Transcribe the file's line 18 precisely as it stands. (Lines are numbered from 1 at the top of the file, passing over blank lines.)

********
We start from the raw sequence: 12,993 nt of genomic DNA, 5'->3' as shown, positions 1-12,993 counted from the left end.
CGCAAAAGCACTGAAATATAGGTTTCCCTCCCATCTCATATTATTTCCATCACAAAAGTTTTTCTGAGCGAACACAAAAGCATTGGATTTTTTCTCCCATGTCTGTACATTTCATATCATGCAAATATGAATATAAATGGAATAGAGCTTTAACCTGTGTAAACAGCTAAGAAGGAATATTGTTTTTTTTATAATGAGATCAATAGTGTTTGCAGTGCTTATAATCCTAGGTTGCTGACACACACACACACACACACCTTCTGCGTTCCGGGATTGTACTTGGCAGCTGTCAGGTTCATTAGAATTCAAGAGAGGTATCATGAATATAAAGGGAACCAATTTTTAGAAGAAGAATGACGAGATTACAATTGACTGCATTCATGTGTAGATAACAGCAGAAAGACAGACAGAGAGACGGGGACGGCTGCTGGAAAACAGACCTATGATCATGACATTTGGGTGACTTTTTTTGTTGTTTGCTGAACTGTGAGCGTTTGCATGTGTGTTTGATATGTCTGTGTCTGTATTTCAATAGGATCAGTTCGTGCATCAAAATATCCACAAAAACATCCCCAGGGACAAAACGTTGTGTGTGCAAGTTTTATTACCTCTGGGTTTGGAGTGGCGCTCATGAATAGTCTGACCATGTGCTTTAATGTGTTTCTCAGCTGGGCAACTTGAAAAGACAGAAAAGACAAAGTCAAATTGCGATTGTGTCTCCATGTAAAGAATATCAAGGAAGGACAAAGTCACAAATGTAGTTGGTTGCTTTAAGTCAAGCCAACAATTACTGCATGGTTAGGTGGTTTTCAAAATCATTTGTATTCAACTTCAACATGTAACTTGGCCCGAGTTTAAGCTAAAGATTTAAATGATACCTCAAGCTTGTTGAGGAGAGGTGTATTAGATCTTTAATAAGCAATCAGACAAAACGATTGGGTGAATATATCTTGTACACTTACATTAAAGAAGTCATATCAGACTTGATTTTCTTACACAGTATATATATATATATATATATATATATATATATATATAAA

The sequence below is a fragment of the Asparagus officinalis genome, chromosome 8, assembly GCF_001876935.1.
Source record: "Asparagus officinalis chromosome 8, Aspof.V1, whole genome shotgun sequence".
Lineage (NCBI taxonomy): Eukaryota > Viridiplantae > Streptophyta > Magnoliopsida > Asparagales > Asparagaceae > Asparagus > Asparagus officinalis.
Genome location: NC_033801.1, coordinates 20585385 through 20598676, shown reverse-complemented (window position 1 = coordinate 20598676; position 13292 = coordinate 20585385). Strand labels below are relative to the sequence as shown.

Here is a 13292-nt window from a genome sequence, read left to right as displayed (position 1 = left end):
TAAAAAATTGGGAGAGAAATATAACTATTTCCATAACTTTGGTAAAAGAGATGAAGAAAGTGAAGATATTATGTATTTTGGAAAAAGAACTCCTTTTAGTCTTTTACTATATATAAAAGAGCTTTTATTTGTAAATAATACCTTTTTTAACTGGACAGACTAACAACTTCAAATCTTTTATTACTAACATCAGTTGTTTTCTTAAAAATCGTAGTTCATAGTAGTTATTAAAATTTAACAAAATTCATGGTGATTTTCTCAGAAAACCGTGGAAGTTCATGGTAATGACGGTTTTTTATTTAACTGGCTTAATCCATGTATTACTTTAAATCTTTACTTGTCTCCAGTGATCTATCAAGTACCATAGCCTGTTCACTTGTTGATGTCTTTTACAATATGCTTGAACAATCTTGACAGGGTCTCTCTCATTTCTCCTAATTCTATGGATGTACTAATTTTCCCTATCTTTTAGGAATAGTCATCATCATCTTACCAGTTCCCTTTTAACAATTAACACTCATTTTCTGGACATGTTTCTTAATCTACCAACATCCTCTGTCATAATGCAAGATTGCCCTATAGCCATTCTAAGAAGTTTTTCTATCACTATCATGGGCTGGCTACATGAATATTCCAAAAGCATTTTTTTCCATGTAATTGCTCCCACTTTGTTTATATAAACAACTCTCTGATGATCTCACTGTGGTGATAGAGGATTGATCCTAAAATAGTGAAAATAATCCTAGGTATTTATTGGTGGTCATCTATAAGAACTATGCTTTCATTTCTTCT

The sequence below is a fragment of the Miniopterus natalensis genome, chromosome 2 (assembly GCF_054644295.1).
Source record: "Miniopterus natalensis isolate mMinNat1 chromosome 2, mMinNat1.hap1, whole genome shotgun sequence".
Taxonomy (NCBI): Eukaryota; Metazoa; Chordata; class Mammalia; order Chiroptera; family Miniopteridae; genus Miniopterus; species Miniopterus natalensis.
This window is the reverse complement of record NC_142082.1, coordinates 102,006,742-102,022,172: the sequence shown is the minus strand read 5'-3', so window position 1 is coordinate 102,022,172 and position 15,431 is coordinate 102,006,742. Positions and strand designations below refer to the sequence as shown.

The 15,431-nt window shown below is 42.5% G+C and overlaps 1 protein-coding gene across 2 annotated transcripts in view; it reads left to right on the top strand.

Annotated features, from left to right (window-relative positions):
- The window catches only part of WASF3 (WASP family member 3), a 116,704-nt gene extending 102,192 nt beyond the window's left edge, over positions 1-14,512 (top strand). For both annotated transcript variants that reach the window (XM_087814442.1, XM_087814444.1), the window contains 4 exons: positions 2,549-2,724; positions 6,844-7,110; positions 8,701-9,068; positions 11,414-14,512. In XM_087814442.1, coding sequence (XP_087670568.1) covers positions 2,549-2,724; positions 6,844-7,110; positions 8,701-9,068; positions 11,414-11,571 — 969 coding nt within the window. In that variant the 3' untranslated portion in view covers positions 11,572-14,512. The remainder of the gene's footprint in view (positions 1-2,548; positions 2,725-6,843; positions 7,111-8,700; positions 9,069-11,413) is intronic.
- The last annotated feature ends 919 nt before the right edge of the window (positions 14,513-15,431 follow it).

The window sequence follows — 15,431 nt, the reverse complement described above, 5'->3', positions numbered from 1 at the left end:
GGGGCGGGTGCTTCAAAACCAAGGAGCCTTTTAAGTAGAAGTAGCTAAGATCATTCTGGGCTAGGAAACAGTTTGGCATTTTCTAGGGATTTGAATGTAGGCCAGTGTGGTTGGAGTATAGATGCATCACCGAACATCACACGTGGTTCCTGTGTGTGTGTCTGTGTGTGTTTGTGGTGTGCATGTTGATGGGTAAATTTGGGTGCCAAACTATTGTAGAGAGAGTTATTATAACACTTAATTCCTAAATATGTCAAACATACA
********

GGGGCGGGTGCTTCAAAACCAAGGAGCCTTTTAAGTAGAAGTAGCTAAGATCATTCTGGGCTAGGAAACAGTTTGGCATTTTCTAGGGATTTGAATGTAGGCCAGTGTGGTTGGAGTATAGATGCATCACCGAACATCACACGTGGTTCCTGTGTGTGTGTCTGTGTGTGTTTGTGGTGTGCATGTTGATGGGTAAATTTGGGTGCCAAACTATTGTAGAGAGAGTTATTATAACACTTAATTCCTAAATATGTCAAACATACA